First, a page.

But it may not be what is best for you and your flock. You need to figure out what works for you.
 

RoosterML

Make Ameraucanas Great Again
Premium Feather Member
Nov 5, 2018
5,187
40,526
972
Tolland County Connecticut, USA
Hi,
I tried to research a lot before building my coop and knew that adequate ventilation was key. So I made my coop with I thought TONS of ventilation. My coop (the actual roosting section) measures 4'x8'. I have 4 2x4 roosting bars going across the 4' span giving my chicks 16' of roosting space for 12 chicks. they seem happy with that and spread themselves out over the roosts fine.

The only lower ventilation is the entry door for them. Since the coop is built into an existing building I put mesh on the eave of the building and top of the coop for top ventilation. I also made a large 4'x2' vent across the entire top of the coop that simply goes up into the rafters of the building. I also have a large window on the access door of the coop (which I leave closed its more for show and for light). finally i have two 1'x3' vents along the side of the coop. hopefully the pictures are logical enough and fit with my descriptions.

I live in eastern PA and we had a few cold days this week. I noticed that the combs have black spots on them and I want to make sure my chicks are OK. I know its frostbite but I cant imagine why there would be a ventilation problem.

We have had unbelievable rain here for weeks. Everything is muddy and swampy int he yard. Could it just be the humidity in the air and nothing i can do about it? Are my vents not adequate or misplaced? After seeing the frostbite I did CLOSE the two side vents that are 1'x3' each because they are right above the roosting bars, so i placed clear plastic over them hoping that it might be too much air was coming in there right above them.

Would really appreciate some feedback on the coop in general and specifically the moisture issue. I dont want my chickies getting frostbite!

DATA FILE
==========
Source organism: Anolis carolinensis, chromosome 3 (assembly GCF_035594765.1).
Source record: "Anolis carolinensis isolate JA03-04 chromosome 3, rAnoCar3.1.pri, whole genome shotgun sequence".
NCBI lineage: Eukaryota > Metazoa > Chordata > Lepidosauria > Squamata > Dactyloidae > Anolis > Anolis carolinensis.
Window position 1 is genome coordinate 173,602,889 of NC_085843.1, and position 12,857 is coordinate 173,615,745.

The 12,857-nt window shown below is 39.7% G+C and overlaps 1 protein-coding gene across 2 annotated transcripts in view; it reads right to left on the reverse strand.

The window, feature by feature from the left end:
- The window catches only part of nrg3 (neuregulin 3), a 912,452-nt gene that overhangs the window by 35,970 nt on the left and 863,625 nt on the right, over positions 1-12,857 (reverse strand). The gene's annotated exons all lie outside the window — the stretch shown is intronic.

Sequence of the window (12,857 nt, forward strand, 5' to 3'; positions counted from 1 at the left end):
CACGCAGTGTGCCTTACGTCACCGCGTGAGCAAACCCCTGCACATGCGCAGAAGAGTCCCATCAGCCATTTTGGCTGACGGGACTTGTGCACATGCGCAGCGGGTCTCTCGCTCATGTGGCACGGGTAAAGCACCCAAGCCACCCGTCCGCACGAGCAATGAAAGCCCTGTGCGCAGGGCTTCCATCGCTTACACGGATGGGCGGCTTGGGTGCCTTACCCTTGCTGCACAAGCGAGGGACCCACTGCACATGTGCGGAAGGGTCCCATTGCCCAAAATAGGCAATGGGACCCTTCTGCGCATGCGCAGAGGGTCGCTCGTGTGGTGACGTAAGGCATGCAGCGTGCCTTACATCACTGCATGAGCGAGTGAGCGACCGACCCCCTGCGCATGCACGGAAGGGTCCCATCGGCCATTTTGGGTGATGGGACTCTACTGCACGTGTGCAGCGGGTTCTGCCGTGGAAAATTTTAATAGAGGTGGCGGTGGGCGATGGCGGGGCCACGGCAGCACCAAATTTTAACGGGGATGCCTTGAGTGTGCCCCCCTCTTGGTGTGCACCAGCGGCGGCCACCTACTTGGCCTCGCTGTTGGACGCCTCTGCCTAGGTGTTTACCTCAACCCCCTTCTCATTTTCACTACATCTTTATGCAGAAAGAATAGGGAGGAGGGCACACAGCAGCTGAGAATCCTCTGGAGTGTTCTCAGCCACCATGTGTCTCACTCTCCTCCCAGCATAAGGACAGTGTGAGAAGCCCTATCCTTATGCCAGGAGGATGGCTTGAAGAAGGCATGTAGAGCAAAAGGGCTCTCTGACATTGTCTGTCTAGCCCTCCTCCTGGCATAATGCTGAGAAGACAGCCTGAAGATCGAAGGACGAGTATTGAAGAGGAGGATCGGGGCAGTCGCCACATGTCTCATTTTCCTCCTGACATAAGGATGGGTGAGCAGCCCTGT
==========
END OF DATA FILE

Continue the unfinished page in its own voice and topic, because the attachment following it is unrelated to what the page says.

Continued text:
Thanks
While it looks like you have many openings to allow for air movement to me that is part of the problem. What it looks like to me is you have your roost bars spread from front to back. You also have vents in the same manner that appear to be at the same height as the birds. It looks like your birds are in the path of air currents causing the problem. One idea would be to have your birds roost over the nesting boxes or just in front of them. Yes you'll need to build a poop board. Now at the other end use your window in your main door (intake air) open that alittle and allow that air to go up into your rafter area (exiting air). Close off the two side vents as i think those are not helping. Open those side ones in the summer only. Now if you understand what i am saying your air exchanges will occur in the front of the coop while your birds will be roosting in the back in dead air. Hope this helps
 

EggWalrus

Free Ranging
Aug 14, 2017
2,241
5,430
577
Southeast Alabama
That's quite a nice looking chicken house you built.
Looks like you have enough vents up high, but it might be advisable to put a couple more closable/adjustable vents down low. Just a couple of 1 foot square sliding doors (with HC on the inside),
Heat rises (their breath), but won't nessasarily go out the high vent if there isn't enough vent area down low. it's like if you have a good wind blowing. When you open the window on the windward side of the house, it blows in for a second, then quits because the wind had no where to go, the house is pressurized.
But go open a window on the opposite side of the house also and it allows the wind to flow thru the house.